Our solution was to create a custom 6×9″ to 8″ speaker adapter. The adapter would mount to the existing 6×9 opening, and with a little adjustment to the mounting hole, adapt it to the new KM84 speaker. So went into our CAD program and created a custom trim adapter and printed it out using Carbon Fiber Polycarbonate. Here's what the result looked like!
I'll start by saying that it's worth it. But, wiring 4 additional wire for 8 speakers and 2 subwoofers is no easy task. Even when Kicker cuts the work in half with their RGB speaker wire that has all 6 wires in one (relatively) easy to fish wire. One KMLC unit can light up to 12 speakers at a time though.
When you get past the additional wiring, and the fact that you need to combine all 10 led wires (x4 since there's RGB and ground) into one small wire on the KMLC unit, it's not so bad. On Kicker's website, they recommend splicing each of the wires inline as you join the speaker wire together to the source. But, if you use the RGB speaker wire that would mean you would have to break open the bundle of wire, pull out the four wires and splice them there which didn't seem feasible or like the best way to do it so we ended up running them all to one at the source. But once you're wired up properly all you need to do is turn the power on.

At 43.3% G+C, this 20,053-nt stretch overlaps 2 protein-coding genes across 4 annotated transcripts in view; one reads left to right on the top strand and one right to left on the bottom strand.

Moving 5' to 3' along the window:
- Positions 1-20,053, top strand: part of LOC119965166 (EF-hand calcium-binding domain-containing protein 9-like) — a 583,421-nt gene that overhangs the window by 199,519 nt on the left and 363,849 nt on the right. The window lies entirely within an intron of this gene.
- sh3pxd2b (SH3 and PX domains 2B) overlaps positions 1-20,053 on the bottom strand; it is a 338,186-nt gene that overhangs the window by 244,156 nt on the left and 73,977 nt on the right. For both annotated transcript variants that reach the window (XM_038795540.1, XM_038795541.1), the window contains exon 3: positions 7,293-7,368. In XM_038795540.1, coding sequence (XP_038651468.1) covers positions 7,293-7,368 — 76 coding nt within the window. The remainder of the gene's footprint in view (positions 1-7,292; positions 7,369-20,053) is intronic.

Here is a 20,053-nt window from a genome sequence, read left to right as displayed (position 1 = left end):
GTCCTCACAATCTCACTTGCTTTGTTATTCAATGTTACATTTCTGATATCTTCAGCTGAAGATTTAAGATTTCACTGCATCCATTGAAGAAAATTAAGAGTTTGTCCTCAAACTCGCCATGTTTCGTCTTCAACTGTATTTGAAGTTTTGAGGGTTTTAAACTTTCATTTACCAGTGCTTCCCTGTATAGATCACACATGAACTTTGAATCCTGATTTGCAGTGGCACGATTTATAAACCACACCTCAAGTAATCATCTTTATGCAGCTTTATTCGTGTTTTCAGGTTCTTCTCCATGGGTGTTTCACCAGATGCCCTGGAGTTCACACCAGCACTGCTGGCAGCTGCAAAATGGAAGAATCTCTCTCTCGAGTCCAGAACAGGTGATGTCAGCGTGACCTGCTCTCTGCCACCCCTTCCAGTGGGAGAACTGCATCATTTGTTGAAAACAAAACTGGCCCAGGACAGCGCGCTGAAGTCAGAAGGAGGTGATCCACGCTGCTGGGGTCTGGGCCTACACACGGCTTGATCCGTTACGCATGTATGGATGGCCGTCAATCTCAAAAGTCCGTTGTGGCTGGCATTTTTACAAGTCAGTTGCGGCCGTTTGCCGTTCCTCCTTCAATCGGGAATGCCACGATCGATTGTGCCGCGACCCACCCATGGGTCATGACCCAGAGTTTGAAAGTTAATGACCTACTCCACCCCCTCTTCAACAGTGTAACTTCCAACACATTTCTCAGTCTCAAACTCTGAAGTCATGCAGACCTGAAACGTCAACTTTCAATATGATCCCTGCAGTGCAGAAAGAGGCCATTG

In a boat like the Lightning, this upgrade completely changed the entire look of the interior. Even in the daytime the LED is a fantastic add, especially in the nook since it's pretty much always shaded. The remote gives you options to increase or decrease the light intensity, change the mode and the speed of the mode, or just run through and choose the single color you love the most.
Amplifiers & Tuning
We chose to use the same location in the nook where the old amplifiers were located to mount and wire the new amplifiers. It's a great spot that's tucked away but not hidden or confined. Not to mention it was already configured to house two amplifiers with a carpeted floating wall to mount them to.
We actually updated the old floating wall with some new vinyl to match the interior vinyl, which added a nice touch and mounted the two side-by-side with all the terminals facing inwards.